A cat who has licked or ingested any amount of the Lily plant needs immediate veterinary care. Prompt medical intervention can save the cat’s life.
The Liliaceae family contains more than 160 genera of plants; however only plants belonging to the genera Lilium (true lilies) and Hemerocallis (day lilies) have been associated with renal failure in cats. The toxic principle in lilies is unknown. All parts of the plant are toxic, with the flowers being the most toxic part. Even exposure to the pollen can result in renal injury and necessitates veterinary intervention.
Most cases of untreated lily intoxication cause acute renal failure within 12-36 hours, with death occurring 3-5 days after exposure.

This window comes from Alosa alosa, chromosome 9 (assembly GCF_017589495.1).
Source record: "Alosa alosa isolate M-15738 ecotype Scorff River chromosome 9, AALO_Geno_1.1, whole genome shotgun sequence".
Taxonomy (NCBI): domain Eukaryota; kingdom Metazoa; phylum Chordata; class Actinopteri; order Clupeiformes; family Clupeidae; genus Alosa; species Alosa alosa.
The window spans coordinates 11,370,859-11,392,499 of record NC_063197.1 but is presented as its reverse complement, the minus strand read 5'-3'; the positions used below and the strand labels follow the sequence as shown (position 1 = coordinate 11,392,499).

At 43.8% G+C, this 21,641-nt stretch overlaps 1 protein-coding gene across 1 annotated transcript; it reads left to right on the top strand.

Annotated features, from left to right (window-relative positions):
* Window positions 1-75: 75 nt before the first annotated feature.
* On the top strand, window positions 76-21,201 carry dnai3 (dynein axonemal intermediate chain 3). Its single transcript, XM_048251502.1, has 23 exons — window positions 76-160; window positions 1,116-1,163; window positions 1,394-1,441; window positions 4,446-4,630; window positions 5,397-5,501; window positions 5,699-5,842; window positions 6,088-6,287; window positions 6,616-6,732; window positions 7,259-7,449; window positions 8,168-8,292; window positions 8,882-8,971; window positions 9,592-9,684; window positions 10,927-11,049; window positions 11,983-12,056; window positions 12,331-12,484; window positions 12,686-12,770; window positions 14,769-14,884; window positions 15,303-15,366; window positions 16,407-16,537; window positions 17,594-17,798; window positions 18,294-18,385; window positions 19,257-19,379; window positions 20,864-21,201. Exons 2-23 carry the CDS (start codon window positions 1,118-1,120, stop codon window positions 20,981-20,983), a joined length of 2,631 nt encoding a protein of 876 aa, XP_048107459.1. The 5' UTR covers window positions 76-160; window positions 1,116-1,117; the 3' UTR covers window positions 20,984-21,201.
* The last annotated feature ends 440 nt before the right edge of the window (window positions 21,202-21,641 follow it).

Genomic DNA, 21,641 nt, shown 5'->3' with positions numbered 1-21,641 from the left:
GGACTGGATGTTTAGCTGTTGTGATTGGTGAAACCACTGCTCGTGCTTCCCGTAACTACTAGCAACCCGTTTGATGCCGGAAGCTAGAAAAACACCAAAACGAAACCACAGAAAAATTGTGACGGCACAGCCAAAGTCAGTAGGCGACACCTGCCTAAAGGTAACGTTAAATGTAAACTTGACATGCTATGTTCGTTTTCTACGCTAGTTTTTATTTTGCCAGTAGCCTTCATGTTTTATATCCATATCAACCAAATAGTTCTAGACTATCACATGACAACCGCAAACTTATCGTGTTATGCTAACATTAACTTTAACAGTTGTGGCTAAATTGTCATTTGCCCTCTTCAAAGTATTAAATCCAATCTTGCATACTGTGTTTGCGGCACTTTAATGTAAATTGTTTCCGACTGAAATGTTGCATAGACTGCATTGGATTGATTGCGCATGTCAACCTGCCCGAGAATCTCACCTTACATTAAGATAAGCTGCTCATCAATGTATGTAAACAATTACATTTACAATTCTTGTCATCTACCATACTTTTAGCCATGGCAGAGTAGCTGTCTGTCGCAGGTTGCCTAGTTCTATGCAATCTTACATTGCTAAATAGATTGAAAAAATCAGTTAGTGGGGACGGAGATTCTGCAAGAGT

Cats exposed to the toxic plants will display vomiting, lethargy, and anorexia within two hours of exposure. Some signs may temporarily subside but return within 12-24 hours as renal injury progresses. Other clinical signs include depression, hypersalivation, ataxia, tremors, vocalization, weakness, increased drinking, lack of urination, and seizures.
Treatment involves decontamination, activated charcoal, IV fluid therapy for 48-72 hours, and supportive care. A recent report indicated that early intervention resulted in 90% of exposed cats surviving, with no evidence of permanent renal injury.